The broadcaster received complaints about Qoser's stinging interview with Lam during the height of the anti-government protests.
An earlier investigation into Qoser's conduct cleared the journalist. But the investigation was reopened.
"The Association of Journalists is worried that once RTHK, as a public broadcaster, sets a bad example, penalizes reporters who raise sharp questions, prevents them from renewing their contracts or even withholds their remuneration, [it] will eventually have a chilling effect and seriously affect press freedom," the association said in a statement posted to Facebook.
A second RTHK journalist, Bao Choy, was found guilty on two counts of obtaining public data illegally. The former producer used the research for an award-winning documentary "Hong Kong: Connection."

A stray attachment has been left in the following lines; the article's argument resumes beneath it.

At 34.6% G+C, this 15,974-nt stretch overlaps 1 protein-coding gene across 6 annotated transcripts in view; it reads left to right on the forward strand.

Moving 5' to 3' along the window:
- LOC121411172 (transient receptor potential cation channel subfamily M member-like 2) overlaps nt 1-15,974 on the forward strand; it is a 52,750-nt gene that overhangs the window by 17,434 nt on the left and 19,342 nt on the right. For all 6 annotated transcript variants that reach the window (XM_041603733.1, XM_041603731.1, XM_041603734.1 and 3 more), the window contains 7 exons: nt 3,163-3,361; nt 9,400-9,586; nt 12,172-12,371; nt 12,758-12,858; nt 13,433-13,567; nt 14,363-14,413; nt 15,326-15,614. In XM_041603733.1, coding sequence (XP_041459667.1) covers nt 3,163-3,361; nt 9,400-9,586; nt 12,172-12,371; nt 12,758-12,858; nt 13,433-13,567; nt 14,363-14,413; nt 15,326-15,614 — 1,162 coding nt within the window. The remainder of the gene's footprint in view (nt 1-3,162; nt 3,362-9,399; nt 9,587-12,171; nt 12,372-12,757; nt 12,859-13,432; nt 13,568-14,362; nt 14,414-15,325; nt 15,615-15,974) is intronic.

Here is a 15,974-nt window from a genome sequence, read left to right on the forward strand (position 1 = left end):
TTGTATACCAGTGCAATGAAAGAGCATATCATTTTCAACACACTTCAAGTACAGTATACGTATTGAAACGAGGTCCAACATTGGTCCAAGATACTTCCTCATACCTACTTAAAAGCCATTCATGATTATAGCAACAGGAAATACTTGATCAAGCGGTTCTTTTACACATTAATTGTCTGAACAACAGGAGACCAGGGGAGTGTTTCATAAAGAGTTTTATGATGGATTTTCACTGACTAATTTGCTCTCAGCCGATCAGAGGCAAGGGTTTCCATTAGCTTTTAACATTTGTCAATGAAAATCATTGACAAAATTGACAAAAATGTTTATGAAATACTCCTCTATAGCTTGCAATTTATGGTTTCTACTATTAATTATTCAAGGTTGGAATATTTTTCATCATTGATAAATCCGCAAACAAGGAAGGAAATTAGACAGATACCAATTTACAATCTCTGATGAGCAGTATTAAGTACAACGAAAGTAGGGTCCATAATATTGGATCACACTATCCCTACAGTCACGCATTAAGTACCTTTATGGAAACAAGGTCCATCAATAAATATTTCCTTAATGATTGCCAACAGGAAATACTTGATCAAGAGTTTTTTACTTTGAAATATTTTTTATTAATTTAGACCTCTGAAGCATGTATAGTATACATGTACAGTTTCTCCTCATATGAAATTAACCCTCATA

The show investigated the response from Hong Kong police following attacks from gang members against pro-democracy protesters in the city's Yuen Long district in 2019. At the time of her first court appearance, the producer told VOA that authorities are "using the law to suppress press freedom."
In April, a Hong Kong court ruled Choy failed to declare that her search for public information was for journalistic purposes. The online form shows no option to specify the purpose of a search. She was fined US$770. Choy's RTHK contract expired in January and was not renewed.